This is it

Here’s one I prepared earlier … and edited and uploaded once I got online …

I’m writing this from a bed on a ward at University College Hospital in London. I came in via A&E for a brain scan and to see a neurologist and ended up staying overnight – and no, I’m not joking.

I had a restless night (although not as restless as I’d expected), made friends with some lovely fellow patients, marvelled at how pleasant and caring most of the staff were and felt a lot of empathy for the elderly, Greek lady opposite who fell out of bed a few times in the night because she was determined to go to the toilet on her own.

What was I doing here? I’d been getting some pretty weird headaches over the past few weeks and my GP sent me to A&E yesterday morning, thinking my symptoms warranted further investigation and that it was unwise to wait a month for an outpatients’ appointment with a neurologist.

I’m pleased to say the scan showed nothing sinister – the neurologist couldn’t find any signs of a stroke or a bleed (which is what we’d all been worried about). And as much as I’d rather not have sat in hospital on a beautifully sunny day or spent the night on a noisy ward, I’m really pleased the doctors scanned my brain, took the time to check I’m OK and that I pressed for a second opinion from a brain expert rather than the ward doctor who failed to reassure me. It’s at times like these that I think the NHS – with all its faults – is an amazing institution.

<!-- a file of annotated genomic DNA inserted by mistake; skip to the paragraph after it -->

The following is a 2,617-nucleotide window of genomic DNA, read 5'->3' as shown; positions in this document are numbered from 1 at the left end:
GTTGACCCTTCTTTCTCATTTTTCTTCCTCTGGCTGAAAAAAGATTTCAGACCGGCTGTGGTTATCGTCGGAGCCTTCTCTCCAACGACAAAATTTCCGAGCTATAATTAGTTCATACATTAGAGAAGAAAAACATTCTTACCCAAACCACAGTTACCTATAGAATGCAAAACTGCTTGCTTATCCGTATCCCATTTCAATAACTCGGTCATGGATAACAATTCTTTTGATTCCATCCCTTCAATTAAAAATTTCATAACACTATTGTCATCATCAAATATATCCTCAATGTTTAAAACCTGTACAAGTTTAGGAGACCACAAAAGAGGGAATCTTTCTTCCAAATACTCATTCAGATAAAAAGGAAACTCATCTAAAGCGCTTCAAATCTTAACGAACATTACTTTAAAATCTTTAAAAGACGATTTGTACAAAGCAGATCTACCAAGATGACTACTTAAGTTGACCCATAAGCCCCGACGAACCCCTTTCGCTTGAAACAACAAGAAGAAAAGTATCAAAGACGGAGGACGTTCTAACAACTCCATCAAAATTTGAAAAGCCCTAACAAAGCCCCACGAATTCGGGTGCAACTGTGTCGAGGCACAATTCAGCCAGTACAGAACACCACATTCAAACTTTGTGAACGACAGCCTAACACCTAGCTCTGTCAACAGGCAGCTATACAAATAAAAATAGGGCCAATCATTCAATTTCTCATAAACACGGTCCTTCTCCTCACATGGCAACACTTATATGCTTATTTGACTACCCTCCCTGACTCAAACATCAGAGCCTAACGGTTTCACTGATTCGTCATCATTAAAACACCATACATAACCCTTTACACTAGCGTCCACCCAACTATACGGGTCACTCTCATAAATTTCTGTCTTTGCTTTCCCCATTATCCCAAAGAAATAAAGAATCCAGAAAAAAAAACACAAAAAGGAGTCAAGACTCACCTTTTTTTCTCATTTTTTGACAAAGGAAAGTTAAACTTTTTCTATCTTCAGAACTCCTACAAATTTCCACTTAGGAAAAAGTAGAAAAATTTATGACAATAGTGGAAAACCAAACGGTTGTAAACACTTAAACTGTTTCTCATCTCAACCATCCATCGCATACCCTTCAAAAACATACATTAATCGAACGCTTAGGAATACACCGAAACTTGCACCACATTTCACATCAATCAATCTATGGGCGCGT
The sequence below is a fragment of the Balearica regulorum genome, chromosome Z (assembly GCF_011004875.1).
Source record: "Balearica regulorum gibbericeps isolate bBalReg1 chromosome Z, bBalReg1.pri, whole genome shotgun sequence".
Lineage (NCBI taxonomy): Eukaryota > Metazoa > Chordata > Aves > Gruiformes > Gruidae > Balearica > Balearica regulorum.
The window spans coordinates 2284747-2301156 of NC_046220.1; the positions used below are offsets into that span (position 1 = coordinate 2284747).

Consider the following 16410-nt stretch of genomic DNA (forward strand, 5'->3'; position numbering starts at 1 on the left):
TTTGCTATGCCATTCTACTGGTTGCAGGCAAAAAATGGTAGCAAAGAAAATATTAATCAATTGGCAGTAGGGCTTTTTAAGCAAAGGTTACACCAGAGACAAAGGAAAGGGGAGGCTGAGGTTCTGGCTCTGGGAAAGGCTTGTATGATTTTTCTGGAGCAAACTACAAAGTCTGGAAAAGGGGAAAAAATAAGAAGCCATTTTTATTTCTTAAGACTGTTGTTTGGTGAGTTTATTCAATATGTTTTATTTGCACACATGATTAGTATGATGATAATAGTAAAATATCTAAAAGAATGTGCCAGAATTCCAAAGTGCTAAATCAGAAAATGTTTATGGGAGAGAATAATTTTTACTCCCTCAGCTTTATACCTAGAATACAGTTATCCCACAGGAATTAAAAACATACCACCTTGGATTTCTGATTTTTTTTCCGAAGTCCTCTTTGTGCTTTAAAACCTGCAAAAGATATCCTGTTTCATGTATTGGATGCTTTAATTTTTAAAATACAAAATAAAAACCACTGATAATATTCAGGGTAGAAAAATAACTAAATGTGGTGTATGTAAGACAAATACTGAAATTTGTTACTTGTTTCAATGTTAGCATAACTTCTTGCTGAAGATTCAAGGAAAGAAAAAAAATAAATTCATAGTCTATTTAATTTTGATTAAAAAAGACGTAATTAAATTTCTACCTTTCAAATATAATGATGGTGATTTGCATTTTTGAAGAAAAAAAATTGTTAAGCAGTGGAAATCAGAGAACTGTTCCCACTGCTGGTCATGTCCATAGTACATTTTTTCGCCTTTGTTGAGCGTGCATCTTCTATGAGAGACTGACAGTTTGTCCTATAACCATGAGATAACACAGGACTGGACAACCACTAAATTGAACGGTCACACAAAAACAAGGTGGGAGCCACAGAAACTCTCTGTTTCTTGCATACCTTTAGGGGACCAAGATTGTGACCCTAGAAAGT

Perhaps I was a little over anxious and over cautious but, as you may have guessed, that’s my nature and my brain is pretty important to me so I didn’t want to take any risks. I did manage to stay calm, however, aside from a moment on the cycle ride down here when my fear got the better of me and I started to think panicky thoughts. But I talked myself down and carried on cycling – gently, so as not to put my brain under too much strain – along north London’s sunny canals to A&E.